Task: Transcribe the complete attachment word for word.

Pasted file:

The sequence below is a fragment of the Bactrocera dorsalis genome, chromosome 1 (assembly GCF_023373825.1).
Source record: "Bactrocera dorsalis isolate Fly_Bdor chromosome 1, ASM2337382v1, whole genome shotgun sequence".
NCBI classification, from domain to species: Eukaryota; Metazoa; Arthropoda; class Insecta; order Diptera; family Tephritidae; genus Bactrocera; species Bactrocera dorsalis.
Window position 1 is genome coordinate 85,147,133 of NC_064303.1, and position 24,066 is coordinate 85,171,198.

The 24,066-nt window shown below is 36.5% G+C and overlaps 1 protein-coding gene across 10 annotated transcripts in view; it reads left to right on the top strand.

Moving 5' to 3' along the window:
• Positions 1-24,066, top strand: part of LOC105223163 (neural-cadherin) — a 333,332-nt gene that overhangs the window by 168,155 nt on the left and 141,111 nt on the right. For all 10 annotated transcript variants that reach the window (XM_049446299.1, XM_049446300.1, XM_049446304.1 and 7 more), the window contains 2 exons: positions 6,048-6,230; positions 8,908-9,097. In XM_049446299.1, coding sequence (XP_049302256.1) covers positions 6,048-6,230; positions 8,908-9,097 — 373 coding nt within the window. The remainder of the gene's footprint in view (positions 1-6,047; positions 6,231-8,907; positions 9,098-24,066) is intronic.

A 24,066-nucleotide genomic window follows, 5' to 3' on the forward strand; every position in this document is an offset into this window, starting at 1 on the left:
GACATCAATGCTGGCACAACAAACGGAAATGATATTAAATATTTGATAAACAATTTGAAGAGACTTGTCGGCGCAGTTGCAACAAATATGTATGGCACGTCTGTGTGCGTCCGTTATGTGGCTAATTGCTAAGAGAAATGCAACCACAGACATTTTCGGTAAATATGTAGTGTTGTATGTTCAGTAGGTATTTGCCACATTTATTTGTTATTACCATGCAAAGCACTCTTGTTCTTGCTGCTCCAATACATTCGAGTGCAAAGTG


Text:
The sequence below is a fragment of the Bactrocera dorsalis genome, chromosome 1 (assembly GCF_023373825.1).
Source record: "Bactrocera dorsalis isolate Fly_Bdor chromosome 1, ASM2337382v1, whole genome shotgun sequence".
NCBI classification, from domain to species: Eukaryota; Metazoa; Arthropoda; class Insecta; order Diptera; family Tephritidae; genus Bactrocera; species Bactrocera dorsalis.
Window position 1 is genome coordinate 85,147,133 of NC_064303.1, and position 24,066 is coordinate 85,171,198.

The 24,066-nt window shown below is 36.5% G+C and overlaps 1 protein-coding gene across 10 annotated transcripts in view; it reads left to right on the top strand.

Moving 5' to 3' along the window:
• Positions 1-24,066, top strand: part of LOC105223163 (neural-cadherin) — a 333,332-nt gene that overhangs the window by 168,155 nt on the left and 141,111 nt on the right. For all 10 annotated transcript variants that reach the window (XM_049446299.1, XM_049446300.1, XM_049446304.1 and 7 more), the window contains 2 exons: positions 6,048-6,230; positions 8,908-9,097. In XM_049446299.1, coding sequence (XP_049302256.1) covers positions 6,048-6,230; positions 8,908-9,097 — 373 coding nt within the window. The remainder of the gene's footprint in view (positions 1-6,047; positions 6,231-8,907; positions 9,098-24,066) is intronic.

A 24,066-nucleotide genomic window follows, 5' to 3' on the forward strand; every position in this document is an offset into this window, starting at 1 on the left:
GACATCAATGCTGGCACAACAAACGGAAATGATATTAAATATTTGATAAACAATTTGAAGAGACTTGTCGGCGCAGTTGCAACAAATATGTATGGCACGTCTGTGTGCGTCCGTTATGTGGCTAATTGCTAAGAGAAATGCAACCACAGACATTTTCGGTAAATATGTAGTGTTGTATGTTCAGTAGGTATTTGCCACATTTATTTGTTATTACCATGCAAAGCACTCTTGTTCTTGCTGCTCCAATACATTCGAGTGCAAAGTG